Wells Fargo & Co. has been one of Warren Buffettâs most treasured investments. But the San Francisco bankâs exposure to oil-and-gas companies, as crude futures have lost two-thirds of their value since a 2014 peak, is making it more of a problem child.
On Thursday, Wells Fargoâs
Â results showed a 5.9% drop in first-quarter profit, but most alarming was a 57% increase in the first quarter of loans the bank says are in danger of defaulting, from 38% in the fourth quarter.
The bankâs exposure to energy loans is relatively high compared with its peers, and as a result investors reacted swiftly by selling its stock, which closed off 0.5% Thursday. Meanwhile, all of its rivals finished sharply higher.
Over the past week, Wells Fargo has lagged behind its rivals, which have enjoyed a bit of a recovery as the worst fears about oil-fueledÂ defaults and persistently low interest rates havenât entirely crushed financial firms. So far, Wells Fargo is up 4% this week compared with a weekly gain of 8.5% for J.P. Morgan Chase
a 10% weekly climb for Bank of America Corp.
a more than 11% rise for Citigroup
and 10% jump over the same period for Morgan Stanley
The bank-focused exchange-traded fund PowerShares KBW Bank Portfolio
also saw a 7.6% advance this week, and the Financial Select Sector SPDR ETF
advanced 4.4% this week.
Crudeâs unraveling price â although West Texas Intermediate oil futures
have recovered from its worst levels since Feb. 11 â led Wells Fargo to add $200 million in the first quarter to cover souring loans on its books. The bank also said it increased by 75% to $204 million the amount of loans that have gone bad and that it doesnât expect to be able to recover, as the following chart shows.
Its nonperforming loans in the oil-and-gas sector more than doubled to $1.9 billion from the fourth quarter.
Wells Fargoâs total exposure to the oil-and-gas sector stands at $40.7 billion, with $17.8 billion of oil-and-gas loans outstanding. Itâs worth noting that itâs nearly $18 billion of outstanding oil-and-gas debt represents just about 2% of its total outstanding loans, as the following chart illustrates:
Concerns about the lenderâs oil-and-gas and exploration-and-production business led prominent bank analyst Mike Mayo of CLSA to dial back his price target to $60 a share and his full-year earnings estimate by about 5% to $4.10. He lowered by 30 cents, or 7%, his 2017 full-year estimate for the bank to $4.40. He is expecting Wells to reserve an additional $75 million over the next several quarters as lower oil prices continue to dog the energy sector.
âEnergy remains a risk for Wells because of its exposure to noninvestment-grade energy loans, which raises the degree of scrutiny for the bank,â Mayo told MarketWatch.
Wells Fargo is expecting continued pain in the sector.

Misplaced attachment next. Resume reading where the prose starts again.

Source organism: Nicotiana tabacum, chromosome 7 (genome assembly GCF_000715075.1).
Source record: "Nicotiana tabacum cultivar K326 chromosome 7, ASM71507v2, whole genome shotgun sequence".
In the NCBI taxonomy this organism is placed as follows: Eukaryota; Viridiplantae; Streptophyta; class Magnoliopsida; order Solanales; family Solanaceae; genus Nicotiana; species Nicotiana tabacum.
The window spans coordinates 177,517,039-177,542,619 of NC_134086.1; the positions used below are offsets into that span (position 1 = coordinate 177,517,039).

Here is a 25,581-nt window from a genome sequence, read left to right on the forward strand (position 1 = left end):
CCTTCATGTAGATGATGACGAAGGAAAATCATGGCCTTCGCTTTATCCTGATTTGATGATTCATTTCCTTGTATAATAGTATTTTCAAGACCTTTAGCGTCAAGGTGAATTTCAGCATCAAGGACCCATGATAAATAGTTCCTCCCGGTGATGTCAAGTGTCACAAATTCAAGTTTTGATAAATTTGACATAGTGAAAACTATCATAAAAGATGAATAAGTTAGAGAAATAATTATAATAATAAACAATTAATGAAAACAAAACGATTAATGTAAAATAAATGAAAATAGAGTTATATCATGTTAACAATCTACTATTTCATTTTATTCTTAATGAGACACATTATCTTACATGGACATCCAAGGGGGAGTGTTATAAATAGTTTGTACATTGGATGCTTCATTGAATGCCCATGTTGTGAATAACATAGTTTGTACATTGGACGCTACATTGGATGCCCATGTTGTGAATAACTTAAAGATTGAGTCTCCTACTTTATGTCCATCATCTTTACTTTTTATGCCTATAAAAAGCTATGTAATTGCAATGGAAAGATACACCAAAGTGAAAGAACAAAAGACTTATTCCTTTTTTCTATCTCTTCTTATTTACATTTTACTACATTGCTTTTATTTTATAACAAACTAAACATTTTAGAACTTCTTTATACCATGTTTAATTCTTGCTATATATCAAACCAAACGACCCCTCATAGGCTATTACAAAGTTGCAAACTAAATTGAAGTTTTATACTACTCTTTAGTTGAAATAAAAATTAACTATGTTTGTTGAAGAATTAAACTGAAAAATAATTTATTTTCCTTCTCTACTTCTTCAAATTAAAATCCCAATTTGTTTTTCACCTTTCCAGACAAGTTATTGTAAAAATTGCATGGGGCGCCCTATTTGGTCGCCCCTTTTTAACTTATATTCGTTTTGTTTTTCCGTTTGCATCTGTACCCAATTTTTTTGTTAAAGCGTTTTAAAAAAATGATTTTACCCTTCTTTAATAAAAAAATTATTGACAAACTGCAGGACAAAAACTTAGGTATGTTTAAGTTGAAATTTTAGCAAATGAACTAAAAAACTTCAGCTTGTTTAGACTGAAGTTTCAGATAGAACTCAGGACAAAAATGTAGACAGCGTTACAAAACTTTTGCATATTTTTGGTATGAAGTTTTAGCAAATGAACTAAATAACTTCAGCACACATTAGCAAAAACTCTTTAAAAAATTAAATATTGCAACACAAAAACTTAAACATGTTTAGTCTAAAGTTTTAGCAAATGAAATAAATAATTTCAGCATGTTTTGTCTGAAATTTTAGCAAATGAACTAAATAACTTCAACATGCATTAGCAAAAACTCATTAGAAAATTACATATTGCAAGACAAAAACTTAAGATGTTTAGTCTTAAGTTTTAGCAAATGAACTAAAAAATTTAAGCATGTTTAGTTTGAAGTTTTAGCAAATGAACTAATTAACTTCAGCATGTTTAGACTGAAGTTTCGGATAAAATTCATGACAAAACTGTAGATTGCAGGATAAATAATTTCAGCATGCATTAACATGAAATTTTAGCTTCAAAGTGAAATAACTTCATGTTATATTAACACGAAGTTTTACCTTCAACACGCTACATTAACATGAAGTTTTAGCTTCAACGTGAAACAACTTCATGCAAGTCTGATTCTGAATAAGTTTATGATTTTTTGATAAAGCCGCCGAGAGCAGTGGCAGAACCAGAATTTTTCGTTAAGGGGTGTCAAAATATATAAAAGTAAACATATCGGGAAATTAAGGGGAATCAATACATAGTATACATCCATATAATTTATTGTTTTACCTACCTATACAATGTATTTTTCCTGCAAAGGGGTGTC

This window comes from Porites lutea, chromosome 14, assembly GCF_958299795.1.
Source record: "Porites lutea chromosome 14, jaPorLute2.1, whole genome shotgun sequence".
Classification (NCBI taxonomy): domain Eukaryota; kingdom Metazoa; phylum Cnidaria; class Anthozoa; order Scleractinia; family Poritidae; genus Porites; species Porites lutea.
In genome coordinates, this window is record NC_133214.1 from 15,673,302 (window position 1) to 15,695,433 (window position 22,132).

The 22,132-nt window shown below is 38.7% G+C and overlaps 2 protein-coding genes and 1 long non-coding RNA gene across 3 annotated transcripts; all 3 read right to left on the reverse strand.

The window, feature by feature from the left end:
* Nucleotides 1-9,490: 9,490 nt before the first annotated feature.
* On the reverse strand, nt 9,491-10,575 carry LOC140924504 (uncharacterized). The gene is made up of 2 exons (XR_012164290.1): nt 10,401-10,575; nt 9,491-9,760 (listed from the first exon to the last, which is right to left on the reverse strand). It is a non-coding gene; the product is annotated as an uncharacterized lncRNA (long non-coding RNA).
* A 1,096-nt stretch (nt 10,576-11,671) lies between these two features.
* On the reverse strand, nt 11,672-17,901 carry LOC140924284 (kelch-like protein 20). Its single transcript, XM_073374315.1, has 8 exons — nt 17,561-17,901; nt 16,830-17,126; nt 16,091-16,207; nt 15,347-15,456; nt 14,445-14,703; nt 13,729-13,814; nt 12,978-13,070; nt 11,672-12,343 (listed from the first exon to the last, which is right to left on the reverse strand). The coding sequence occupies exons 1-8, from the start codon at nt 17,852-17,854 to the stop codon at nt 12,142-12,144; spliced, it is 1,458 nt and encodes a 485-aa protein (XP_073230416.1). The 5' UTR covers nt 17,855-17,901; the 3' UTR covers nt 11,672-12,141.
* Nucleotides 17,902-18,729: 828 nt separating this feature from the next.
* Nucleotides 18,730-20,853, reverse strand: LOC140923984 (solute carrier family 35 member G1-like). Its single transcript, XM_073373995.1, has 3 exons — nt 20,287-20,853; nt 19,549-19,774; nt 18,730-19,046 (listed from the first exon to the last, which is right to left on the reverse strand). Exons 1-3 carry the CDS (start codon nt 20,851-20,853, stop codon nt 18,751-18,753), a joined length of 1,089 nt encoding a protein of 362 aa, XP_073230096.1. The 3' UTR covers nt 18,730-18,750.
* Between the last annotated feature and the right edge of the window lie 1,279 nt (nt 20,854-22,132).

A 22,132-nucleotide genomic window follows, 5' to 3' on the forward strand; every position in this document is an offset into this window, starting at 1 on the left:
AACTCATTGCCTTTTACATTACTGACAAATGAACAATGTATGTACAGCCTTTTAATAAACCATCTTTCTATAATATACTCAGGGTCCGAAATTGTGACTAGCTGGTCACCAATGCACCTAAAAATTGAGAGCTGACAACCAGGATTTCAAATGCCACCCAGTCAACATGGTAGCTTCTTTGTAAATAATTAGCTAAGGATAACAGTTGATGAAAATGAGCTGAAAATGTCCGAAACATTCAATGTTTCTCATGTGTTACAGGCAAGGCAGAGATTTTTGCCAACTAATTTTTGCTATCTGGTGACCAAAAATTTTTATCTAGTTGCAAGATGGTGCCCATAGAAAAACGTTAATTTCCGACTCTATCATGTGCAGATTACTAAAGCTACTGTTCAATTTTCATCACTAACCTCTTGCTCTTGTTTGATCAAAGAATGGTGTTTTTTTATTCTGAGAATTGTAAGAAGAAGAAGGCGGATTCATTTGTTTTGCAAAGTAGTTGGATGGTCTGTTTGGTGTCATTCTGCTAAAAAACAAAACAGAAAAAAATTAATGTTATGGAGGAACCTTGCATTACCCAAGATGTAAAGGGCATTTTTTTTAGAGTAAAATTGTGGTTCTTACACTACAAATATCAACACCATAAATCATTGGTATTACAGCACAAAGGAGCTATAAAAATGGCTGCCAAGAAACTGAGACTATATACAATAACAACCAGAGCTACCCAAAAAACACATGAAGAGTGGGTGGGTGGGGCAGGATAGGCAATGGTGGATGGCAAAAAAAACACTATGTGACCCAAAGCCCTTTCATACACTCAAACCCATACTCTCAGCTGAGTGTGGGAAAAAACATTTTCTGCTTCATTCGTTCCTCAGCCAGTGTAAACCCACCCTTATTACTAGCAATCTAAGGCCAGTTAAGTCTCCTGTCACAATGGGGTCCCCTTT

âWe currently anticipate further deterioration and while we remain committed to serving our customers, weâve tightened our underwriting standards across our consumer portfolios in oil-dependent regions,â Wells Fargo CFO John Shrewsberry said during a Thursday call with analysts to discuss its results.
Energy weakness may have overshadowed results that were otherwise better-than-expected, showing a 4.3% rise in revenues to $22.2 billion. That compares with declines at its two largest rivals, Bank of America, which saw its revenue fall to a little over 1% to $19.51 billion from $19.73 billion, and J.P. Morgan, which posted a revenue drop of 3% to $24.08 billion on Wednesday.
The slump in Wells Fargo, which is considered among the bellwether banks for housing and other consumer debt, is dinging Berkshire Hathaway Inc.âs
Â Buffett, who used the firmâs recent slump over the past year to boost his stake last quarter. Buffettâs investment vehicle now owns 10% of the bankâs common stock, making it the single-largest shareholder.
To be sure, Wells Fargo is still widely viewed as best in breed in the banking universe, which was able navigate the 2008 financial crisis better than most. Although it has seen better days, it is still faring better than many of its rivals over the longer run. Its shares are off 10% year to date but that is better than all but J.P. Morgan, down 5.2%, so far this year, among the big six firms.
In the long run, Mayo and others are optimistic about the bankâs ability to wade through its energy woes.
âThese issues in energy are potential red flags that might mean little to nothing in terms of eventual losses. Wells has a historically had a strong credit culture and they tend to focus on the individual credits more than others,â Mayo said.
That may be what the notoriously patient Buffett is counting on, as he took the opportunity to buy more Wells Fargo stock last month as prices fell, even though heâs already lost about $3 billion on his investment this year.